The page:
Lilly Pursues OK For Cymbalta For Chronic Pain: Drug maker will take case to treat chronic pain to FDA panel [The Indianapolis Star]
From Indianapolis Star (IN) (August 18, 2010)
Aug. 18--As its pipeline of new drugs continues to sputter, Eli Lilly and Co. is pushing hard to squeeze more uses out of its existing products.
The latest example is Cymbalta, an antidepressant that Lilly hopes to market for chronic pain. On Thursday, the Indianapolis drug maker will make its case before a Food and Drug Administration advisory committee that the drug is a safe, effective treatment for chronic pain, an ailment that affects up to 45 million Americans.
Getting federal approval to market the drug for chronic back or knee pain could add more than $500 million in annual sales, according to Seamus Fernandez, a drug analyst at Leerink Swann & Co. in Boston. Some other analysts say Lilly increasingly needs to get more uses out of its medicine chest.
"Getting another approval for Cymbalta would be very helpful, no doubt about that," said Barbara Ryan, a drug analyst at Deutsche Bank in Greenwich, Conn. "Lilly is not getting anyone excited about its pipeline in the short term."
Cymbalta already is the nation’s fourth-most advertised prescription drug and Lilly’s second-best-selling product, with sales last year of $3.1 billion, up 14 percent from a year earlier. The drug is currently approved for four conditions: depression, anxiety, fibromyalgia and diabetic nerve pain.
But Lilly is making no bones that Cymbalta has room to grow. Lilly’s chief financial officer, Derica Rice, told analysts last year that getting approval for chronic pain would provide "significant growth" that could bring about "a new phase of Cymbalta’s life cycle."
Only one in four people receives adequate treatment for the condition, the company said. The company studied Cymbalta’s use in more than 2,400 patients for chronic pain in 12 late-stage clinical trials.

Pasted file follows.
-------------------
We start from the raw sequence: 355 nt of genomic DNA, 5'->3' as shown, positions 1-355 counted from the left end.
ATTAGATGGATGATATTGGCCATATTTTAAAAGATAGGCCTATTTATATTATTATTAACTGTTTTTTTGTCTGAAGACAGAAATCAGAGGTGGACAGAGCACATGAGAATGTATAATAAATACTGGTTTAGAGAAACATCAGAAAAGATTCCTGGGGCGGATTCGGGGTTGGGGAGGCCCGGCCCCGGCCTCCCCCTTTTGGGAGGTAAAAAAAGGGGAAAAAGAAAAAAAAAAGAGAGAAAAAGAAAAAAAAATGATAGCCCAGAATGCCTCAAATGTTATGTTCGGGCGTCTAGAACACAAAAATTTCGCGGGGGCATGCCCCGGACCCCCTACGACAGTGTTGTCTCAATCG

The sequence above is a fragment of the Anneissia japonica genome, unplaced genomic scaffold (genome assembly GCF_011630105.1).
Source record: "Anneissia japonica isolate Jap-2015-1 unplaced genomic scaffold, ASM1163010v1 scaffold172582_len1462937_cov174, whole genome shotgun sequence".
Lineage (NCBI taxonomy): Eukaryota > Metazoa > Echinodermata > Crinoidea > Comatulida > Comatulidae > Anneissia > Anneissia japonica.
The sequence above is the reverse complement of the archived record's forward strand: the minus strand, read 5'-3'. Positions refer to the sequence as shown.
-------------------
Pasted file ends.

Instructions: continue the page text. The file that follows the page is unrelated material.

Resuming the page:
"We believe it’s important for those patients to have as many different treatment options as possible, because the responses to medicine can be highly individualized," said Dr. James M. Martinez, Lilly’s medical director for Cymbalta.
An FDA staff report released this week concluded that the drug helps people with chronic pain and isn’t linked to any new side effects. No patients died while taking the drug during clinical trials.
Still, some analysts expect the panel to look closely at the drug’s benefit-risk profile. Like all antidepressants, Cymbalta carries a black-box warning for increased risk of suicide among people younger than 25.
"It’s pretty clear that Cymbalta is an effective treatment for depression and for anxiety, but given its safety profile, should it be a widely used medication for pain?" said Robert Hazlett, a drug analyst for BMO Capital Markets in New York. "I’m sure discussion will be had about whether there is good, clear data and how to manage such a risk."
A green light from the FDA would mark the end of a long, bumpy road on the chronic pain indication for Cymbalta. In 2008, Lilly withdrew an application after the FDA questioned the methodology and dosing of some of the company’s trials. The company later submitted a new application, with more data. In January, the FDA canceled a meeting for Lilly’s request, saying it needed more time to review the new information.
And Lilly might approach the FDA again for another proposed use down the road. The company has studied Cymbalta for a raft of other possible uses, including urinary stress incontinence, irritable bowel syndrome and pain associated with multiple sclerosis and breast cancer, according to the web site ClinicalTrials.gov.
The company declined to comment about sales projections or possible future uses of Cymbalta. Nor did it say whether it expects to get FDA approval.
Cymbalta provided amazing relief for my neuropathic pain and depression though it also seemed to have bad side effects. The night terrors I experienced were unimaginable and occurred almost nightly. I had taken this medication for over a year and after choosing to discontinue it, the withdrawal symptoms that followed seemed severe. I would advise a cautious approach.